“Stop! Stop! Stop!”
The voice, and the splattering of water, yanked Kara out of the spell she’d been attempting. Opening her eyes, she found herself slightly damp while the woods around her dripped with water. Huffing out a breath, she turned on the old man by her side.
“Why did you do that?” she demanded.
“Why were you trying to set the woods on fire?” he asked, lowering his bushy brows over his dark eyes. “There are living beings here that need their home.”
“I wasn’t setting a fire,” she explained. “I was opening a portal.”
“No,” he said, shaking his head, “you were setting the tree on fire.”
She turned back and looked at the scene in front of her. The trees, on either side of the small path in front of her, were a bit charred. Hell, why wasn’t this working? Most people could open a portal without any effort, but she couldn’t. She could do other things, bigger things, more dangerous things without any effort at all, but the portal eluded her.
“I wasn’t trying to start a fire,” she said, turning back to her grandfather.
“Well you were.”
“You know, you should be more supportive,” she said. “Gram said you should pick less and support more.”
“Yes, but you weren’t burning down your Gram’s house were you?” he said, reasonably.
She pinched the bridge of her nose. He was right. Of course he was right. He was always right and that’s why it sucked so much. As much as he worked with her, trained her, opening a portal was something she couldn’t do.
“Kara,” he said, “I understand your frustration. But setting a fire is no way to deal.”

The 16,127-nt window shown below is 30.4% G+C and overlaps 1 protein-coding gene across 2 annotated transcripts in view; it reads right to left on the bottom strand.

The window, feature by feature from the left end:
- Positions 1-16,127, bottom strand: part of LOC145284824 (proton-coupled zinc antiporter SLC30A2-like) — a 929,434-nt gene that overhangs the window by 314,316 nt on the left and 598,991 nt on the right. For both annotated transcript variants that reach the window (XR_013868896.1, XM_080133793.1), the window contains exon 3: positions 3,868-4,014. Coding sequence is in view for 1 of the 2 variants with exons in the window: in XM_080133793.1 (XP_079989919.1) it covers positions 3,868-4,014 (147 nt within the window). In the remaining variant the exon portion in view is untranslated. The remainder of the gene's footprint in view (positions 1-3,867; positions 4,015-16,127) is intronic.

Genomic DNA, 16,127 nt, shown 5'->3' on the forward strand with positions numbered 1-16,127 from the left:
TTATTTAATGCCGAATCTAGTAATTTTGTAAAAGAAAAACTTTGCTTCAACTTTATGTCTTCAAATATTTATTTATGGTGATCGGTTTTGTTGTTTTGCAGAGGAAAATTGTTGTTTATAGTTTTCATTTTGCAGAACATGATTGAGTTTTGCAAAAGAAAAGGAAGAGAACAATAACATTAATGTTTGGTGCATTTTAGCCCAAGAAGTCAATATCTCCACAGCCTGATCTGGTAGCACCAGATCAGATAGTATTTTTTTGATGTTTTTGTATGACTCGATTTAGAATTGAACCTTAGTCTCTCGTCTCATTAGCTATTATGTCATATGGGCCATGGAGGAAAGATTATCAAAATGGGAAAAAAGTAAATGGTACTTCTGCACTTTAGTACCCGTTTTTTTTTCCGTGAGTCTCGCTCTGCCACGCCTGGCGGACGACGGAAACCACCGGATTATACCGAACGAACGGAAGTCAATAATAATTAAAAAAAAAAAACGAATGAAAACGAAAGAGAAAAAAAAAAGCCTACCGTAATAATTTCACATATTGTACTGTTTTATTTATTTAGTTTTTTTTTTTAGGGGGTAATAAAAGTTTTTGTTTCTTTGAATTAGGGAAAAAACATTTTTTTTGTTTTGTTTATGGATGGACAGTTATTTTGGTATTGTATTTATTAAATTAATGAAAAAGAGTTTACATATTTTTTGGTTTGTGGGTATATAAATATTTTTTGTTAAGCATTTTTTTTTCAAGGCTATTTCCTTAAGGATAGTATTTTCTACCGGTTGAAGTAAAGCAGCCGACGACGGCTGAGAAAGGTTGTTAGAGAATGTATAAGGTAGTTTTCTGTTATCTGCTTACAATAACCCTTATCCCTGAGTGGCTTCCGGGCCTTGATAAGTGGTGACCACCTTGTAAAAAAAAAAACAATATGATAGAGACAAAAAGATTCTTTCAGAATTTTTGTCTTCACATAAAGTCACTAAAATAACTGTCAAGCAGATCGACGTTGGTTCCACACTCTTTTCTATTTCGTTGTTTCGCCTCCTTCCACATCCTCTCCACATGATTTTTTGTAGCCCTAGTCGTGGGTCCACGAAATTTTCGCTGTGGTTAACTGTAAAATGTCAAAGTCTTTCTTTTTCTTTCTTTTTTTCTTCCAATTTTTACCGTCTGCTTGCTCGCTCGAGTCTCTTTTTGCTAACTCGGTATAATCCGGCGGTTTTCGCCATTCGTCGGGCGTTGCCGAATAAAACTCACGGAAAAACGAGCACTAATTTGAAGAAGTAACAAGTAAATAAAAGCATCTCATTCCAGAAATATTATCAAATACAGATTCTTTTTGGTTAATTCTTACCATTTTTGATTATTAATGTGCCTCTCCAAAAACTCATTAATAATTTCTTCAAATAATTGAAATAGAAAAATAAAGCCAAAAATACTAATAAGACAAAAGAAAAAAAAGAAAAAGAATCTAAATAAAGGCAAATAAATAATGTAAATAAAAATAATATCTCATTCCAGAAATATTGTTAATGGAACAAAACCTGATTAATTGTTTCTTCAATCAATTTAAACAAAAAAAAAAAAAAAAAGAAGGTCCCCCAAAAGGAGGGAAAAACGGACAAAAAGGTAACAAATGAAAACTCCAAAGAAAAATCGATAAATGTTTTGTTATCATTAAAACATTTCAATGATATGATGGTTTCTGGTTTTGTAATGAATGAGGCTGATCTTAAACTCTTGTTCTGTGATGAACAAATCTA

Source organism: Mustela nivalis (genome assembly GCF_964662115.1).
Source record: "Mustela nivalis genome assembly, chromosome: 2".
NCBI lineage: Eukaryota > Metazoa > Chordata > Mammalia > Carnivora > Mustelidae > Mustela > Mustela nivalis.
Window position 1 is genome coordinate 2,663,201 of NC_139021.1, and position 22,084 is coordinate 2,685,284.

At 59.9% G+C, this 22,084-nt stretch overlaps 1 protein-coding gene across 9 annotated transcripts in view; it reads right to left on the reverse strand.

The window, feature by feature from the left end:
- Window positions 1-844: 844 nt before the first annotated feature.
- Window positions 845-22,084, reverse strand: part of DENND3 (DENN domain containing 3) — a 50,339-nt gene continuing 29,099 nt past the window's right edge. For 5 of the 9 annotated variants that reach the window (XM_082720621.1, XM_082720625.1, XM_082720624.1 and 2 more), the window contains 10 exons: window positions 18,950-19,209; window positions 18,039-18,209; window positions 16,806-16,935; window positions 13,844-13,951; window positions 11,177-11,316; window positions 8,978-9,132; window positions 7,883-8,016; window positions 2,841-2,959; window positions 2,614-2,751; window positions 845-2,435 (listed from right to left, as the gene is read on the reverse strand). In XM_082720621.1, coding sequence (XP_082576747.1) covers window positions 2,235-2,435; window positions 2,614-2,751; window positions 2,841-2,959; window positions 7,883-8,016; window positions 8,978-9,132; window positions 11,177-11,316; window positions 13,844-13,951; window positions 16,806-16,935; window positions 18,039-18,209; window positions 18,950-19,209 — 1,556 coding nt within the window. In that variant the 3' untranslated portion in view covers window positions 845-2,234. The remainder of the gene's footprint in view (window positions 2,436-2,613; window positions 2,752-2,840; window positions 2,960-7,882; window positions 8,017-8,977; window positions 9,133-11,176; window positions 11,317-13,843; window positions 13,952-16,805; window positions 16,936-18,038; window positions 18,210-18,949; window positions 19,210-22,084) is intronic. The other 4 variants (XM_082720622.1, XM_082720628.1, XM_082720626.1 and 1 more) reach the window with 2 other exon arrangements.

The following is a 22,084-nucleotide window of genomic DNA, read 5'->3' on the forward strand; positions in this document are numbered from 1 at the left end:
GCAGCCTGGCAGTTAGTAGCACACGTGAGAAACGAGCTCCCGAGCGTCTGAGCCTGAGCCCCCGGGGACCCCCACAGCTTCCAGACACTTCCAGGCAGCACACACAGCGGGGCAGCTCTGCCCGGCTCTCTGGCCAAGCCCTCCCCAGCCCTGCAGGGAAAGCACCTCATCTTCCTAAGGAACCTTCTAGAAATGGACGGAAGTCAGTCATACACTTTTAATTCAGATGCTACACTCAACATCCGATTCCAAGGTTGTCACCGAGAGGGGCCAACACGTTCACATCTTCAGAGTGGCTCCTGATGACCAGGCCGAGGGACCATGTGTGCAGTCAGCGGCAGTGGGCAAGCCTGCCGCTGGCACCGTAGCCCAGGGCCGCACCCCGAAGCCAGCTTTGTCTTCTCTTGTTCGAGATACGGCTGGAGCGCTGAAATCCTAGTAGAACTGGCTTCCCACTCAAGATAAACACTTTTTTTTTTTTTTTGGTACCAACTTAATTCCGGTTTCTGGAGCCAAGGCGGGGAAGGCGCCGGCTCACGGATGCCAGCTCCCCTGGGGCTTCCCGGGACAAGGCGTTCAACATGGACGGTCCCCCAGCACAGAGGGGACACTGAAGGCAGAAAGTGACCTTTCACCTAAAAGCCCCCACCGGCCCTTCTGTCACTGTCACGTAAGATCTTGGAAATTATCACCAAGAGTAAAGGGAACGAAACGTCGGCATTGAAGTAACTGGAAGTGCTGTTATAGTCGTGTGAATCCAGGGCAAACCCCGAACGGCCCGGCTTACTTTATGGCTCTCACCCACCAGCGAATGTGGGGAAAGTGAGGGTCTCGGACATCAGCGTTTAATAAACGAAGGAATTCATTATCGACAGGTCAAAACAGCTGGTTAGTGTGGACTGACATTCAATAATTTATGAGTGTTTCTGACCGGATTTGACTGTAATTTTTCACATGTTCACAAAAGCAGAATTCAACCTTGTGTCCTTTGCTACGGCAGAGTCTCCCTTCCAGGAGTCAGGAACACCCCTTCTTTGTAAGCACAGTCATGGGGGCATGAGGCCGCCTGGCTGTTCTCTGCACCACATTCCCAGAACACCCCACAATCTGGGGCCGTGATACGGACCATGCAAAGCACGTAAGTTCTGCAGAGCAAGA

Against her will, she laughed. “I wasn’t trying to start a fire, you old goat. I was trying to open a portal. As if you didn’t know.”
He grandfather smiled. “I kind of figured that out. Come over here.”
He took her arm and led her to a fallen log. Sitting, he pulled her down next to him. He didn’t say anything, but then she was used to that. No one hurried her grandfather, least of all her. He would speak when he was ready. Until then, she breathed deep and soaked in the serenity of the forest. Sunlight filtered through the high canopy causing sparkles of light to dance here and there as the wind blew. She’d grown up playing and learning in this magical place. Never, ever, did she want to leave.
“I think you are putting too much effort into your magic.”
“What?” she turned to stare at the man next to her.
He pulled contemplatively at his beard as his soft grey eyes watched her behind wire-rimmed lenses. “You are so powerful. I think your power is overwhelming the spell causing it to fail. I’ve been thinking on this for quite a while. Small children can open a portal, but not you, because your power has never been small. It’s always been more mature.”
“So I should…throttle back?”
“Yes, exactly. Your magic should nudge, not push and shove.”
Rising, she moved to stand in the middle of the small deer path. Small, she told herself, gentle. The magic welled up inside her and Kara took a small, gentle tendril and allowed it to flow out into the space before her. She pictured a doorway forming in her mind and saw her grandmother’s kitchen garden. This was where she wanted the portal to take her. Home. Nowhere fabulous. Just home.
She opened her eyes to find a bright shining doorway hovering right above the path. No fire, this time, but a true portal. Without looking away, she gave her grandfather a thumb’s up.
“Oh my gosh, it’s beautiful.”
She longed to do a jig, but didn’t dare. Not yet anyway. Once back home she’d do a victory lap around the garden with her grandmother’s pet goat, Sissy. Right now, she concentrated on keeping her magic in check.
“Wish me luck,” she said. “I’ll see you at home.”
Smiling, she stepped into the bright sphere.
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